The U.S. Department of Health and Human Services has suspended about $2 million in further payments to the D.C. Coalition for the Homeless in the wake of allegations of financial improprieties and beatings of residents by staff members at the group's Anacostia shelter.

Wayne Stanton, administrator of the HHS family support administration, said the suspension of the funds, which were part of a $3.7 million grant given to the coalition last fall to house the homeless, was prompted by the coalition's failure to account fully for the money it had received.

"It has been reported to me that the coalition has not been making regular reports," Stanton said. "We would certainly hold up the remainder $2 million until we have reports on a regular basis on what had been happening to the $1.7 million."

The decision, which followed a meeting yesterday by the Reagan administration's top officials on homelessness, grew out of concern about alleged assaults and reports that the D.C. police and the FBI are investigating the possible improper diversion of federal money to coalition officials and others, according an informed federal source.

Elisabeth Huguenin, president of the coalition, in sharply disputing Stanton's statement, said the coalition had accounted for its spending and had filed the required reports with the federal government. The suspension, she said, could have "a tremendous impact in the sense that there is no way we can operate if they stop giving us funds."

Huguenin has said if there was any misuse of funds, it was done by individuals acting without the approval of the coalition.

The grant was given to the private advocacy group to establish an emergency shelter in Anacostia, which is scheduled to close April 30, and set up smaller, permanent shelters around the city. Huguenin has said the group has purchased six sites for development as shelters.

The coalition has fired an employe who was arrested last week on a charge of beating a shelter resident with a baseball bat. Huguenin said the alleged assault was an isolated incident. Police have said they are aware of other alleged assaults at the shelter.

It was also learned yesterday that the FBI and police are investigating payments of more than $9,000 in city emergency assistance funds to D.C. police Officer Vernell R. Tanner, which were made around the time Tanner was negotiating to lease shelter facilities to the coalition, according to city officials.

Dennis Bethea, the city's former chief of the office of emergency shelter and support services and a former coalition board member, approved three payments totaling $9,081 to Tanner, according to city officials. Bethea resigned from his city post in January, and later from the coalition, after he acknowledged receiving $1,000 from another person doing business with the coalition.

Bethea, who has previously described the $1,000 as a loan that he repaid, said yesterday that the emergency assistance payments were proper. Tanner said he qualified for the emergency assistance payments and that they were unrelated to his dealings with the coalition.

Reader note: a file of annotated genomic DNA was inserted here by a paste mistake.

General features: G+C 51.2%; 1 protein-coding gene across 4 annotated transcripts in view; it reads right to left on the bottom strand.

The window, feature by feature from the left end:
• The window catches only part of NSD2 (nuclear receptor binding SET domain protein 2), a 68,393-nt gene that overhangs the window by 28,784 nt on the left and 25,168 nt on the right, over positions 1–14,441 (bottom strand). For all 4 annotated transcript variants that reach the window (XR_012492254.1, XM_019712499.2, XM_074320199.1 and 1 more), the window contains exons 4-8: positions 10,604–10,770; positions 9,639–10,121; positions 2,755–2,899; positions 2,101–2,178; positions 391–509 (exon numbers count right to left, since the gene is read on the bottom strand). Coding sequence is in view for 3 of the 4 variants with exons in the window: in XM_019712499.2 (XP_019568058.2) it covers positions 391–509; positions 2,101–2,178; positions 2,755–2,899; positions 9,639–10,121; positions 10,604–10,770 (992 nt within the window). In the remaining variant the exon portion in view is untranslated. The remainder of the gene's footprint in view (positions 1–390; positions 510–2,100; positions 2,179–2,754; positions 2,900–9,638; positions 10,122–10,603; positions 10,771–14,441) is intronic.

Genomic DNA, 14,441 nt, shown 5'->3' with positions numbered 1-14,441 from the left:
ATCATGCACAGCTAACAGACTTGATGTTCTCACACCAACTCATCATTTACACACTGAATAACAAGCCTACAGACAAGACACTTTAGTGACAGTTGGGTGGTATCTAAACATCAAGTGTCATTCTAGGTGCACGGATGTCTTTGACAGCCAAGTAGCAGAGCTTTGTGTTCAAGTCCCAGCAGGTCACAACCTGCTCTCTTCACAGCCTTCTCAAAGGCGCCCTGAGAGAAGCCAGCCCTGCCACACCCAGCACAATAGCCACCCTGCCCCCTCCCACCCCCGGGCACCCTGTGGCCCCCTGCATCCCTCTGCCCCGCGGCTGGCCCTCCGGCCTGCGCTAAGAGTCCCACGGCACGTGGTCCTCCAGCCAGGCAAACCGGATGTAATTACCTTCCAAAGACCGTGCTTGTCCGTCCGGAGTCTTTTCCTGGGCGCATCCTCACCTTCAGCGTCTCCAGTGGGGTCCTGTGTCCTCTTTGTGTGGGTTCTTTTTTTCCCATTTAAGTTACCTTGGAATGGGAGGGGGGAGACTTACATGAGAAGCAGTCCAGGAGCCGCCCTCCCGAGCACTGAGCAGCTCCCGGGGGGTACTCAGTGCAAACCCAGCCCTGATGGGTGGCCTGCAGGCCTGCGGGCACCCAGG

The investigation of the $9,000 in emergency assistance payments followed the discovery that Bethea had received $1,000 from a coalition contractor, according to David Rivers, director of the D.C. Department of Human Services.

Rivers said his department had notified the police internal affairs unit, which joined DHS in investigating the circumstances surrounding the contractor payment and the emergency assistance payments.

The emergency payments were made from a special department account set up to bypass the city's centralized financial management system to make quick payments for housing, utilities and other needs of city residents caught in financial crises. Rivers said that in 1985 the department disbursed more than $5 million from the account. Audrey Rowe, D.C. commissioner of social services, said Bethea -- acting in his capacity as head of the emergency shelter and support services agency -- authorized the department to issue three checks in September and October 1985 to cover mortgage payments Tanner owed.

Rowe said she raised questions about the payments after learning that at the time Tanner was applying for emergency assistance he was purchasing real estate to lease to the coalition and appeared to have financial resources that might have disqualifed him for the payments. The coalition paid $21,000 to Tanner in October as an advance payment for rent to operate a shelter in a Northwest building that Tanner had a contract to buy but did not own.

Tanner said he qualified for the emergency assistance payments because he was facing imminent foreclosure on his home.

The suspension of the federal grant to the coalition was suggested on Sunday by Mitch Snyder, head of a rival homeless advocacy group, who said the allegations of beatings and financial irregularities showed the coalition was incapable of managing homeless shelters. Stanton said the federal decision was unrelated to the request of Snyder, whose group, the Community for Creative Non-Violence, has clashed with the coalition over care of the city's homeless.